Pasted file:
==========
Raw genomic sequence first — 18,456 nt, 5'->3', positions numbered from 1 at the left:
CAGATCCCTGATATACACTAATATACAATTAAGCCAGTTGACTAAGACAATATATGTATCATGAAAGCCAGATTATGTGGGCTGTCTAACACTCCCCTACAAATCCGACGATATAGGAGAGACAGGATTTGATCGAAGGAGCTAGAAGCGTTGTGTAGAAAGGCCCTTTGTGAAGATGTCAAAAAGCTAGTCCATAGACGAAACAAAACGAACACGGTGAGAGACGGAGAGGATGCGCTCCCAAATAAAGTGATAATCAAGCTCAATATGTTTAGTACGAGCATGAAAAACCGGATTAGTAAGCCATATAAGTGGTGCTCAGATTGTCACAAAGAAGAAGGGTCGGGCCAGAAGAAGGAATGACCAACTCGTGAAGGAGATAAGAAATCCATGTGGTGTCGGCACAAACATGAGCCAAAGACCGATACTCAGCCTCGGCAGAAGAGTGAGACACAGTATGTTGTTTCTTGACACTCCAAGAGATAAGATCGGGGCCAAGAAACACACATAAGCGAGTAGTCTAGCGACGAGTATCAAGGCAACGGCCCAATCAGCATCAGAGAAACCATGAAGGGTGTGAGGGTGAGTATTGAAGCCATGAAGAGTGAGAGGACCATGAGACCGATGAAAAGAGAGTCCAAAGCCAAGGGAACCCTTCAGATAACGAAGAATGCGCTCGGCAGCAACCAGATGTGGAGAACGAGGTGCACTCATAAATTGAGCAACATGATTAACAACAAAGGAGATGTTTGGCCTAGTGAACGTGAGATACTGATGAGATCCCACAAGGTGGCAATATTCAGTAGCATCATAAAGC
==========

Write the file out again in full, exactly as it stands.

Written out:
Raw genomic sequence first — 18,456 nt, 5'->3', positions numbered from 1 at the left:
CAGATCCCTGATATACACTAATATACAATTAAGCCAGTTGACTAAGACAATATATGTATCATGAAAGCCAGATTATGTGGGCTGTCTAACACTCCCCTACAAATCCGACGATATAGGAGAGACAGGATTTGATCGAAGGAGCTAGAAGCGTTGTGTAGAAAGGCCCTTTGTGAAGATGTCAAAAAGCTAGTCCATAGACGAAACAAAACGAACACGGTGAGAGACGGAGAGGATGCGCTCCCAAATAAAGTGATAATCAAGCTCAATATGTTTAGTACGAGCATGAAAAACCGGATTAGTAAGCCATATAAGTGGTGCTCAGATTGTCACAAAGAAGAAGGGTCGGGCCAGAAGAAGGAATGACCAACTCGTGAAGGAGATAAGAAATCCATGTGGTGTCGGCACAAACATGAGCCAAAGACCGATACTCAGCCTCGGCAGAAGAGTGAGACACAGTATGTTGTTTCTTGACACTCCAAGAGATAAGATCGGGGCCAAGAAACACACATAAGCGAGTAGTCTAGCGACGAGTATCAAGGCAACGGCCCAATCAGCATCAGAGAAACCATGAAGGGTGTGAGGGTGAGTATTGAAGCCATGAAGAGTGAGAGGACCATGAGACCGATGAAAAGAGAGTCCAAAGCCAAGGGAACCCTTCAGATAACGAAGAATGCGCTCGGCAGCAACCAGATGTGGAGAACGAGGTGCACTCATAAATTGAGCAACATGATTAACAACAAAGGAGATGTTTGGCCTAGTGAACGTGAGATACTGATGAGATCCCACAAGGTGGCAATATTCAGTAGCATCATAAAGC